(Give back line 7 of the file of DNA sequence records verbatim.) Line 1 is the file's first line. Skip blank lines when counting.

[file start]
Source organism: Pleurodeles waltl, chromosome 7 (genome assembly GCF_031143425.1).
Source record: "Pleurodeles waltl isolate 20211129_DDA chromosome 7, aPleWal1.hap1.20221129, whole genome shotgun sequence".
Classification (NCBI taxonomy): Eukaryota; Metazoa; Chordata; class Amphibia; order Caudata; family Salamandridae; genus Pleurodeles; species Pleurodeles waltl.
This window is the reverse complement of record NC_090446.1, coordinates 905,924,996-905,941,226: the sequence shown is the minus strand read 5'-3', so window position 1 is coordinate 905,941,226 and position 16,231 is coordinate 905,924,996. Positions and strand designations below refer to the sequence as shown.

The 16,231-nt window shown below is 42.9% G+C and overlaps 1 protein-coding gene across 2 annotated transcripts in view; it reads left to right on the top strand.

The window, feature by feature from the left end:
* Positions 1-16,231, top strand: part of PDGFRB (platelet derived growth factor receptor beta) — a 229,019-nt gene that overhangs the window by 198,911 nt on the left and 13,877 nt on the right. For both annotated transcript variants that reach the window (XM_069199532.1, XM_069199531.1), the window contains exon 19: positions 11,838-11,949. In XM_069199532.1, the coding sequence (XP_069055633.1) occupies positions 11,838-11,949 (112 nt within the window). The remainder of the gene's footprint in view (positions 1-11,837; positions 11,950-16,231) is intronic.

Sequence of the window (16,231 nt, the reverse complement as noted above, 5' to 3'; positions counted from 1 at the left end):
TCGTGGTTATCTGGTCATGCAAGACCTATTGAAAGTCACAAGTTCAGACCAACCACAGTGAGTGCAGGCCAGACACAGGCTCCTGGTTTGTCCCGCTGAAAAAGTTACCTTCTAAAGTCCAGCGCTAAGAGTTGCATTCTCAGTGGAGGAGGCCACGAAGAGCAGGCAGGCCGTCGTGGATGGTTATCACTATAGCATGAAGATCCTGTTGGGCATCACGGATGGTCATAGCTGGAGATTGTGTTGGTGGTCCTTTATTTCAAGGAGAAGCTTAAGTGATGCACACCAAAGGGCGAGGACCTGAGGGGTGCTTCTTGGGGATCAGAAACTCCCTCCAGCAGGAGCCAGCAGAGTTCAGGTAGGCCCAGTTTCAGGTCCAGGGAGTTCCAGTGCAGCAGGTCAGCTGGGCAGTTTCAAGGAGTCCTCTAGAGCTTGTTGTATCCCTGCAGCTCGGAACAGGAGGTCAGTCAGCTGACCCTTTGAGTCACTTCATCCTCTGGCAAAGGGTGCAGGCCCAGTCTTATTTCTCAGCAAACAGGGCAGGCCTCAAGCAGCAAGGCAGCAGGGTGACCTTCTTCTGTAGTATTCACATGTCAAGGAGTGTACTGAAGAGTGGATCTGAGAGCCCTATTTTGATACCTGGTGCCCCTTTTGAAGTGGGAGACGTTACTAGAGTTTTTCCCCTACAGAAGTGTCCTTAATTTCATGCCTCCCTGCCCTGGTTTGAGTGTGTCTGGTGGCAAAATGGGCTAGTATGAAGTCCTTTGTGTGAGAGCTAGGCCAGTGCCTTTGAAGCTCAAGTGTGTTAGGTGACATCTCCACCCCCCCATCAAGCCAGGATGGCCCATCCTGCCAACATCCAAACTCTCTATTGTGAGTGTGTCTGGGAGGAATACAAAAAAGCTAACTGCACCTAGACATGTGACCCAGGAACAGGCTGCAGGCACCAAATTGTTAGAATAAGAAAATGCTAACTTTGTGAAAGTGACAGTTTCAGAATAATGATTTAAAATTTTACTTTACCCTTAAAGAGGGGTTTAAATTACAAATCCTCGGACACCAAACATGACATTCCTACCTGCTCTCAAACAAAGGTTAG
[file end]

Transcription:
* Positions 1-16,231, top strand: part of PDGFRB (platelet derived growth factor receptor beta) — a 229,019-nt gene that overhangs the window by 198,911 nt on the left and 13,877 nt on the right. For both annotated transcript variants that reach the window (XM_069199532.1, XM_069199531.1), the window contains exon 19: positions 11,838-11,949. In XM_069199532.1, the coding sequence (XP_069055633.1) occupies positions 11,838-11,949 (112 nt within the window). The remainder of the gene's footprint in view (positions 1-11,837; positions 11,950-16,231) is intronic.